Pulmonary lesions

Maternal  Reproductive : increased spontaneous abortions

Developmental: neurotoxicant,
attention deficit, cranial-facial and limb anomalies

Acute:

Central nervous system depression

Immunosuppressed (increased risk of pulmonary infection)

 

Chronic:
Hepatic
Renal
Pulmonary
Impaired hearing
Developmental toxicant

Uranium-238 Ingestion (food, water)Inhalation No information on acute effects.Chronic effects:
Renal toxicity
No information on acute effects.Chronic effects:
Inflammation of nasal mucosa
Renal toxicity
Radium-226 Ingestion (drinking water)

IARC Group 1 CarcinogenNo information on acute effects.

Noncancer chronic effects:
Anemia, necrosis of the jaw,  brain abscess, bronchopneumonia and death  (from oral ingestion)

Acute leukopenia (from inhalation)

Radon-222 Inhalation

IARC Group 1 CarcinogenNo information on acute effects.

Non cancer chronic effects:
Chronic lung disease, pneumonia,
Pulmonary fibrosis

Weight loss, hematologic disorders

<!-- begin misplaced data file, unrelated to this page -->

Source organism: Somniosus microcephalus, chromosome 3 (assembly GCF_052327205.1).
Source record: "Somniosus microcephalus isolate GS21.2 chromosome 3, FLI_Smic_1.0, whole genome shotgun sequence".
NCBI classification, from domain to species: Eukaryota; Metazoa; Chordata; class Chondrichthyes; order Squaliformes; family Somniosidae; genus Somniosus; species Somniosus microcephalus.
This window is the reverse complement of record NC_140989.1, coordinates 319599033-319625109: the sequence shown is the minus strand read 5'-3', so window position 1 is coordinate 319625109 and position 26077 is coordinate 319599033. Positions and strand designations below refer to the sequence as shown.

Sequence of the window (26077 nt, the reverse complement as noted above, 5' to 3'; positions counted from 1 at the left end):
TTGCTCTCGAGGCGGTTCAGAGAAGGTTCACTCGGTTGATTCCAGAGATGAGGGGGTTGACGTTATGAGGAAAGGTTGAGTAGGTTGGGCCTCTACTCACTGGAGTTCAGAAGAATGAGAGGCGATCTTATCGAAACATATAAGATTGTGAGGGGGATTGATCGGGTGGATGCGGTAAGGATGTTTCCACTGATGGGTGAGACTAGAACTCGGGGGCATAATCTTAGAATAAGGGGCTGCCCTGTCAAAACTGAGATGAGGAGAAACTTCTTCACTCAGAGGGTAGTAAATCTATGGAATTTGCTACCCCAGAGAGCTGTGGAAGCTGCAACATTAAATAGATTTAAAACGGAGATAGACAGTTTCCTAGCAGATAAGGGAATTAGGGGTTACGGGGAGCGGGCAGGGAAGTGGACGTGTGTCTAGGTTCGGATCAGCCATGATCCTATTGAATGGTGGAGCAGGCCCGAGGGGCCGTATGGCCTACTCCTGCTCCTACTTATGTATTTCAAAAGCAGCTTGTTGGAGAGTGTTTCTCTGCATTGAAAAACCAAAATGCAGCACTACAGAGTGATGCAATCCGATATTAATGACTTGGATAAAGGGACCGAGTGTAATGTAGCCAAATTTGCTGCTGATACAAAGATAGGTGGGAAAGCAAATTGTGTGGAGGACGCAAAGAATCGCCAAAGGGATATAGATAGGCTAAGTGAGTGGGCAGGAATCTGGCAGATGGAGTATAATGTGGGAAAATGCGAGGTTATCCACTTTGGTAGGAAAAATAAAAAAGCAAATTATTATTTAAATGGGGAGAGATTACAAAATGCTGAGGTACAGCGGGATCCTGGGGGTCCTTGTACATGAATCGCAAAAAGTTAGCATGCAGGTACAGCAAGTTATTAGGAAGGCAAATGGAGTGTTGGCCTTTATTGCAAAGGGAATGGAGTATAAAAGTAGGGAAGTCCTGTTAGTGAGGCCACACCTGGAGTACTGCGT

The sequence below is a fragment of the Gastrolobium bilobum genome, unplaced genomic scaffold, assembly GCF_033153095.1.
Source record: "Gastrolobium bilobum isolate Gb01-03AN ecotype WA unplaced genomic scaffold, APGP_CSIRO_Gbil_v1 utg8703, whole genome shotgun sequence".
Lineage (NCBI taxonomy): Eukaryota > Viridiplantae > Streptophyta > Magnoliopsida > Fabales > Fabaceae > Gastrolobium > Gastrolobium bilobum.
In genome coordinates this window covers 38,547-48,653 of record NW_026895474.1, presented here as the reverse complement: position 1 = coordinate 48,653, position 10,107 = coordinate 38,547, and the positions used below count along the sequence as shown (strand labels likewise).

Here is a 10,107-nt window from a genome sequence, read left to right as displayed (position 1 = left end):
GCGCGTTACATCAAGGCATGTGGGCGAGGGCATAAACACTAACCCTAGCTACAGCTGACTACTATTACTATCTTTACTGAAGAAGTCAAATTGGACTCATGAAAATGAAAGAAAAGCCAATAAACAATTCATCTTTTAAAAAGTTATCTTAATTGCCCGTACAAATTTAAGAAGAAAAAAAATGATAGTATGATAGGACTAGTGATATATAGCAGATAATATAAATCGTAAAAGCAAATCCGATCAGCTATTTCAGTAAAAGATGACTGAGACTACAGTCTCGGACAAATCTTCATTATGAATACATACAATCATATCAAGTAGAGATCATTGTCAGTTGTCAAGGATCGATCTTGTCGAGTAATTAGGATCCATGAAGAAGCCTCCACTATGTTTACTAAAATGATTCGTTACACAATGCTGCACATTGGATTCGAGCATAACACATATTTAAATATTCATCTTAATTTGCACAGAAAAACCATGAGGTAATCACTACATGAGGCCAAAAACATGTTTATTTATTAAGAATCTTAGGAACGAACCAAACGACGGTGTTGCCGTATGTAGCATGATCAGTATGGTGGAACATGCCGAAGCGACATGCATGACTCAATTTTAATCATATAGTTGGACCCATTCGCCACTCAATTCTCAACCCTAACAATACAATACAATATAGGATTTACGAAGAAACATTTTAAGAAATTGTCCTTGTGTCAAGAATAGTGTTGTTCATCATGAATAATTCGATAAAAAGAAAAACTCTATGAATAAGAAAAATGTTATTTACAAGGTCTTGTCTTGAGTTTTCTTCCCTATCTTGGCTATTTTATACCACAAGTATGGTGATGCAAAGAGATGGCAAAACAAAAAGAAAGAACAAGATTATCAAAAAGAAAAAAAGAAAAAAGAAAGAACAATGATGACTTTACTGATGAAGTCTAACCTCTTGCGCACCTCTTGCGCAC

IARC : International Agency for Research on Cancer:  Group 1= known to cause cancer in humans and animals; Group 2A= probably carcinogenic to humans; Group 2B= possibly carcinogenic to humans; Group 3= not classifiable as to its carcinogenicity in humans

ppm =parts per million

The following list briefly summarizes common effects of exposure to a wide spectrum of additional fracking chemicals.

  • Neurological – behavioral and/or cognitive symptoms, may be associated with autistic disorders, behavioral and psychosocial disorders 18
  • Respiratory – both acute and chronic respiratory effects, exacerbation of asthma, chronic obstructive lung disease, chronic restrictive lung disease, chronic bronchitis, lung cancer
  • Cardiovascular – congenital heart disease, thickening of peripheral vessels
  • Gastrointestinal – nausea, vomiting and diarrhea
  • Renal – acute and or chronic renal insufficiency
  • Urological – Arsenic increases the risk of bladder cancer 19
  • Reproductive – infertility, stillbirth, congenital deformities, decreased sperm production and poor sperm mobility
  • Immunological – allergies, autoimmune diseases and immunosuppressant disorders
  • Mucocutaneous / Dermatologic – irritant to eyes, ears, oro-pharynx, nose and sinuses
  • Hematopoietic – blood dyscrasias
  • Oncological – some chemicals are direct mutagens, laying the groundwork for later onset of various cancers. Other carcinogens, while not directly mutagenic or genotoxic, support the carcinogenic process by down-regulating tumor suppressor genes or by up-regulating tumor promoter genes.
  • Endocrine – endocrine disruptors mimic the action of hormonal tissues or, alternatively, block endogenous hormonal activity of the thyroid, ovaries, testes